College Grads Finance Picture

Free Yourself from Student Loans
If you’re carrying student loans with you into the world, you’re not alone. Over 70% of college students graduate with student loan debt. The average borrower owes over $37,000 with an average monthly payment of $393.1 If you haven’t yet, take the time to review your loans and understand the payment schedule and details, especially the length of the loan and interest rate. Look into income-based repayment plans if you have federal loans (private loans aren’t eligible) and try to pay off the loans with higher interest rates first. Also, it can be tempting only to make the minimum payments, but taking a more aggressive approach can help you save more money in the long run by reducing the amount you pay in interest. Plus, if you pay off your loans ahead of schedule, you can take the money you would have been paying to start a new savings plan (toward a new spending goal) or use it immediately to treat yourself.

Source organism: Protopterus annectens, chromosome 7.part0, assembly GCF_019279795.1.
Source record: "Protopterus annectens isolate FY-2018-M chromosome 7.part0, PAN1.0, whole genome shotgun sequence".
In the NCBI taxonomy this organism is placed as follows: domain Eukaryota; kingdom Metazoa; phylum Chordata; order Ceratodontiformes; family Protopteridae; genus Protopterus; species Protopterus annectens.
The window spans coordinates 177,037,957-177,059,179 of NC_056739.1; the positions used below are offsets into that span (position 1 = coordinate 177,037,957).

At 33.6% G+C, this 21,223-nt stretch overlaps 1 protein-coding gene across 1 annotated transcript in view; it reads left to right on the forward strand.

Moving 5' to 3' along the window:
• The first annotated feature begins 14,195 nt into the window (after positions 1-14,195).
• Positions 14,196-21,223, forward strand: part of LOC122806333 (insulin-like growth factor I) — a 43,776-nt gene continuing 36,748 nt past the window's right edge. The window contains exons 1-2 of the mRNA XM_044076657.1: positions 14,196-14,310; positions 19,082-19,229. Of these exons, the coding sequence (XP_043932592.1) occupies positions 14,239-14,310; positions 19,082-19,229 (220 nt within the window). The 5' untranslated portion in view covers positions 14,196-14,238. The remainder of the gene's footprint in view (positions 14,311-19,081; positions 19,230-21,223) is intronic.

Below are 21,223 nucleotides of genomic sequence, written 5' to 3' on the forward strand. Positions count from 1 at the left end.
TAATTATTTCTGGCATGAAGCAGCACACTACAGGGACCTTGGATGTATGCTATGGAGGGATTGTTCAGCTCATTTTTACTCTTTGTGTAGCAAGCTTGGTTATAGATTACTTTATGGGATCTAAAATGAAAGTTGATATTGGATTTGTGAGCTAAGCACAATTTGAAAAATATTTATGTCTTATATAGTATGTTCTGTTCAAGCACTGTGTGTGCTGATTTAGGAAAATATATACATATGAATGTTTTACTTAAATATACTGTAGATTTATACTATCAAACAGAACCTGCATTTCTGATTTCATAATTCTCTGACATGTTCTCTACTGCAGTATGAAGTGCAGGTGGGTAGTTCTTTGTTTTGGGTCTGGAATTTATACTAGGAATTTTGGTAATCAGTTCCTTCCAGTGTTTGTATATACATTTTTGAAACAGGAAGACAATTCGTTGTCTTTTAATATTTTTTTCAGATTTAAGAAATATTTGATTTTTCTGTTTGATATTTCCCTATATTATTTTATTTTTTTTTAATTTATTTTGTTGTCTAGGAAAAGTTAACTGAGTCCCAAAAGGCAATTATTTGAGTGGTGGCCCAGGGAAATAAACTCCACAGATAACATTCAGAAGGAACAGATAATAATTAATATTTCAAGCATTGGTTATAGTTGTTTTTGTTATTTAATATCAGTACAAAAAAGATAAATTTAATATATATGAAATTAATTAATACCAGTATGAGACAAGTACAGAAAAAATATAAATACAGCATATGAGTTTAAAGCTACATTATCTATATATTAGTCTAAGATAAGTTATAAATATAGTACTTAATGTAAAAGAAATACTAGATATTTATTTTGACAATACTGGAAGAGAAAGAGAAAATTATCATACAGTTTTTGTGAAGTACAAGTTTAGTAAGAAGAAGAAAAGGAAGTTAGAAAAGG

Time Is Your Greatest Asset
Once you have the non-negotiables and saving and debt needs covered, consider carving out 10% of your salary to invest in your future and retirement. Sounds crazy, right? But, if you’re under 25, you have the biggest money advantage of all—time. The longer you allow an investment to grow, the bigger it gets due to a beautiful concept called compound interest, a favorite of Albert Einstein’s. Learn about other investing concepts and check out this section of the National Endowment for Financial Education’s website, Smartaboutmoney.org.